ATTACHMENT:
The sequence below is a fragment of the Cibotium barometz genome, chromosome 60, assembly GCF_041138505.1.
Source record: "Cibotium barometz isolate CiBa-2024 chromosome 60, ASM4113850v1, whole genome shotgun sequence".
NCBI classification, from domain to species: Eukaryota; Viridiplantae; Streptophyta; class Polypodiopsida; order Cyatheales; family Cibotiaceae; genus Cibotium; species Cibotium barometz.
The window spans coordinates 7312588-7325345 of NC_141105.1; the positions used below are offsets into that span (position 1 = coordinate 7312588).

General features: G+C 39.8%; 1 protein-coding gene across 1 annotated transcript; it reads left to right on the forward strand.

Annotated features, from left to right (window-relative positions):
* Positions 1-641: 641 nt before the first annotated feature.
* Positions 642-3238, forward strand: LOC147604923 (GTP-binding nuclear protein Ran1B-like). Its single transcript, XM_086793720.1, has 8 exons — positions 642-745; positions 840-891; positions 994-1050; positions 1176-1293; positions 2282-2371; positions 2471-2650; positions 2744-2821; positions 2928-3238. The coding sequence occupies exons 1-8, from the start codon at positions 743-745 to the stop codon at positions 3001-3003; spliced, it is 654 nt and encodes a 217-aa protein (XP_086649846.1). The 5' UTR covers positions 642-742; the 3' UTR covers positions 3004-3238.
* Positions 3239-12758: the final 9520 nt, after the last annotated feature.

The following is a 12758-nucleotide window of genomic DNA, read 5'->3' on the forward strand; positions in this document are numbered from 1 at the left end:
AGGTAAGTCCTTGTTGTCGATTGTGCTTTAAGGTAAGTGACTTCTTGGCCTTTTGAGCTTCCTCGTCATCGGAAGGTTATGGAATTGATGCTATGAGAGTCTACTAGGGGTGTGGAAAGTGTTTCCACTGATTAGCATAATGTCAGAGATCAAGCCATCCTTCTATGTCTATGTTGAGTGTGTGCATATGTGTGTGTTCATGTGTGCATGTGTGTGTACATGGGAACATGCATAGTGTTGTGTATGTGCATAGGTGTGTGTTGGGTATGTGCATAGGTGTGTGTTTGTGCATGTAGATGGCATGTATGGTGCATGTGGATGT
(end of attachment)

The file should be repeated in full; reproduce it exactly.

The sequence below is a fragment of the Cibotium barometz genome, chromosome 60, assembly GCF_041138505.1.
Source record: "Cibotium barometz isolate CiBa-2024 chromosome 60, ASM4113850v1, whole genome shotgun sequence".
NCBI classification, from domain to species: Eukaryota; Viridiplantae; Streptophyta; class Polypodiopsida; order Cyatheales; family Cibotiaceae; genus Cibotium; species Cibotium barometz.
The window spans coordinates 7312588-7325345 of NC_141105.1; the positions used below are offsets into that span (position 1 = coordinate 7312588).

General features: G+C 39.8%; 1 protein-coding gene across 1 annotated transcript; it reads left to right on the forward strand.

Annotated features, from left to right (window-relative positions):
* Positions 1-641: 641 nt before the first annotated feature.
* Positions 642-3238, forward strand: LOC147604923 (GTP-binding nuclear protein Ran1B-like). Its single transcript, XM_086793720.1, has 8 exons — positions 642-745; positions 840-891; positions 994-1050; positions 1176-1293; positions 2282-2371; positions 2471-2650; positions 2744-2821; positions 2928-3238. The coding sequence occupies exons 1-8, from the start codon at positions 743-745 to the stop codon at positions 3001-3003; spliced, it is 654 nt and encodes a 217-aa protein (XP_086649846.1). The 5' UTR covers positions 642-742; the 3' UTR covers positions 3004-3238.
* Positions 3239-12758: the final 9520 nt, after the last annotated feature.

The following is a 12758-nucleotide window of genomic DNA, read 5'->3' on the forward strand; positions in this document are numbered from 1 at the left end:
AGGTAAGTCCTTGTTGTCGATTGTGCTTTAAGGTAAGTGACTTCTTGGCCTTTTGAGCTTCCTCGTCATCGGAAGGTTATGGAATTGATGCTATGAGAGTCTACTAGGGGTGTGGAAAGTGTTTCCACTGATTAGCATAATGTCAGAGATCAAGCCATCCTTCTATGTCTATGTTGAGTGTGTGCATATGTGTGTGTTCATGTGTGCATGTGTGTGTACATGGGAACATGCATAGTGTTGTGTATGTGCATAGGTGTGTGTTGGGTATGTGCATAGGTGTGTGTTTGTGCATGTAGATGGCATGTATGGTGCATGTGGATGT